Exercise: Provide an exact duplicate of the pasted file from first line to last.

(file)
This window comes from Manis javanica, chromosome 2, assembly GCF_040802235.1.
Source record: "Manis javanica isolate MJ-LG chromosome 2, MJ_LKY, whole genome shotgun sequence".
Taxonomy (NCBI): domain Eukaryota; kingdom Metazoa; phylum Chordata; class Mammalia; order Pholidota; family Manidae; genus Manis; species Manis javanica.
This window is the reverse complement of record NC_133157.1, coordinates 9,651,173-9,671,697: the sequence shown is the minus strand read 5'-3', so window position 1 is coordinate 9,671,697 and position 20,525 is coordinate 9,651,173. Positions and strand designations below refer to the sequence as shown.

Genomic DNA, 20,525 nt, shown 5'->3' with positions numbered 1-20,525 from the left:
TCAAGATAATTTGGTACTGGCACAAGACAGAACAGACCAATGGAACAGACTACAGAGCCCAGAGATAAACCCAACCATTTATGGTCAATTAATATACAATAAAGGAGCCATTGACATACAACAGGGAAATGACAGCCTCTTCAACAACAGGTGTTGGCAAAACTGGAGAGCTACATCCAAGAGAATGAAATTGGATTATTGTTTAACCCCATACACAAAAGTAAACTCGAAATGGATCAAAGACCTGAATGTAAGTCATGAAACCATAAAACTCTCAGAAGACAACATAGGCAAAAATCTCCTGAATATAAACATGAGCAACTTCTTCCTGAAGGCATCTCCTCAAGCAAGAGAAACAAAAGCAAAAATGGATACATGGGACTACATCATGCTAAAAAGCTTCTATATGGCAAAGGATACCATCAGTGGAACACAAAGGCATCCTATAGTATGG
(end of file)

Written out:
This window comes from Manis javanica, chromosome 2, assembly GCF_040802235.1.
Source record: "Manis javanica isolate MJ-LG chromosome 2, MJ_LKY, whole genome shotgun sequence".
Taxonomy (NCBI): domain Eukaryota; kingdom Metazoa; phylum Chordata; class Mammalia; order Pholidota; family Manidae; genus Manis; species Manis javanica.
This window is the reverse complement of record NC_133157.1, coordinates 9,651,173-9,671,697: the sequence shown is the minus strand read 5'-3', so window position 1 is coordinate 9,671,697 and position 20,525 is coordinate 9,651,173. Positions and strand designations below refer to the sequence as shown.

Genomic DNA, 20,525 nt, shown 5'->3' with positions numbered 1-20,525 from the left:
TCAAGATAATTTGGTACTGGCACAAGACAGAACAGACCAATGGAACAGACTACAGAGCCCAGAGATAAACCCAACCATTTATGGTCAATTAATATACAATAAAGGAGCCATTGACATACAACAGGGAAATGACAGCCTCTTCAACAACAGGTGTTGGCAAAACTGGAGAGCTACATCCAAGAGAATGAAATTGGATTATTGTTTAACCCCATACACAAAAGTAAACTCGAAATGGATCAAAGACCTGAATGTAAGTCATGAAACCATAAAACTCTCAGAAGACAACATAGGCAAAAATCTCCTGAATATAAACATGAGCAACTTCTTCCTGAAGGCATCTCCTCAAGCAAGAGAAACAAAAGCAAAAATGGATACATGGGACTACATCATGCTAAAAAGCTTCTATATGGCAAAGGATACCATCAGTGGAACACAAAGGCATCCTATAGTATGG